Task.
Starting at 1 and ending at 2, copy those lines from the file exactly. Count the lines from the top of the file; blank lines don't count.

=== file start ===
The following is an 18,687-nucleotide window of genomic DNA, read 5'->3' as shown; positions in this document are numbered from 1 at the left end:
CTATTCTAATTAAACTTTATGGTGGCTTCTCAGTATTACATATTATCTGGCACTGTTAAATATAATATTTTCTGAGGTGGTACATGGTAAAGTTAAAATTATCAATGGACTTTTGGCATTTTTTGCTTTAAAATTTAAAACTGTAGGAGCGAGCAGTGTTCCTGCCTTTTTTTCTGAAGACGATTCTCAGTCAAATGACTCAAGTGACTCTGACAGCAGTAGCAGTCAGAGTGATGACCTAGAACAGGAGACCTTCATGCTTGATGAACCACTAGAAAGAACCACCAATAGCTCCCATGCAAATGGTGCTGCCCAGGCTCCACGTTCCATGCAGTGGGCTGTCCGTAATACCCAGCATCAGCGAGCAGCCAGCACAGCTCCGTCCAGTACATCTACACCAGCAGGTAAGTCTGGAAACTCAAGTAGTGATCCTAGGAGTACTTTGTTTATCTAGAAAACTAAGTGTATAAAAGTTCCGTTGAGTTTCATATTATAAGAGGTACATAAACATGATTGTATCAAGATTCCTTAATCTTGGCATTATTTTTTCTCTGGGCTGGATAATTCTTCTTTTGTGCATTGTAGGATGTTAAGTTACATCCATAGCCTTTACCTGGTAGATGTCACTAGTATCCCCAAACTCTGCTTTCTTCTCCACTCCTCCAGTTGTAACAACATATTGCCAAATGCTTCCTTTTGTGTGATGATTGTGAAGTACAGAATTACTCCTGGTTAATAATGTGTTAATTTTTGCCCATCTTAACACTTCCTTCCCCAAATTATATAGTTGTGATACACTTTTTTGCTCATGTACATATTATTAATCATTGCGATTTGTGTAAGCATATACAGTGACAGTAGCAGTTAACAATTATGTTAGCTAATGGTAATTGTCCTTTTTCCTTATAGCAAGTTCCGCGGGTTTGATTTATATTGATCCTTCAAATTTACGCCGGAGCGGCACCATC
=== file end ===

The following is an 18,687-nucleotide window of genomic DNA, read 5'->3' as shown; positions in this document are numbered from 1 at the left end:
CTATTCTAATTAAACTTTATGGTGGCTTCTCAGTATTACATATTATCTGGCACTGTTAAATATAATATTTTCTGAGGTGGTACATGGTAAAGTTAAAATTATCAATGGACTTTTGGCATTTTTTGCTTTAAAATTTAAAACTGTAGGAGCGAGCAGTGTTCCTGCCTTTTTTTCTGAAGACGATTCTCAGTCAAATGACTCAAGTGACTCTGACAGCAGTAGCAGTCAGAGTGATGACCTAGAACAGGAGACCTTCATGCTTGATGAACCACTAGAAAGAACCACCAATAGCTCCCATGCAAATGGTGCTGCCCAGGCTCCACGTTCCATGCAGTGGGCTGTCCGTAATACCCAGCATCAGCGAGCAGCCAGCACAGCTCCGTCCAGTACATCTACACCAGCAGGTAAGTCTGGAAACTCAAGTAGTGATCCTAGGAGTACTTTGTTTATCTAGAAAACTAAGTGTATAAAAGTTCCGTTGAGTTTCATATTATAAGAGGTACATAAACATGATTGTATCAAGATTCCTTAATCTTGGCATTATTTTTTCTCTGGGCTGGATAATTCTTCTTTTGTGCATTGTAGGATGTTAAGTTACATCCATAGCCTTTACCTGGTAGATGTCACTAGTATCCCCAAACTCTGCTTTCTTCTCCACTCCTCCAGTTGTAACAACATATTGCCAAATGCTTCCTTTTGTGTGATGATTGTGAAGTACAGAATTACTCCTGGTTAATAATGTGTTAATTTTTGCCCATCTTAACACTTCCTTCCCCAAATTATATAGTTGTGATACACTTTTTTGCTCATGTACATATTATTAATCATTGCGATTTGTGTAAGCATATACAGTGACAGTAGCAGTTAACAATTATGTTAGCTAATGGTAATTGTCCTTTTTCCTTATAGCAAGTTCCGCGGGTTTGATTTATATTGATCCTTCAAATTTACGCCGGAGCGGCACCATC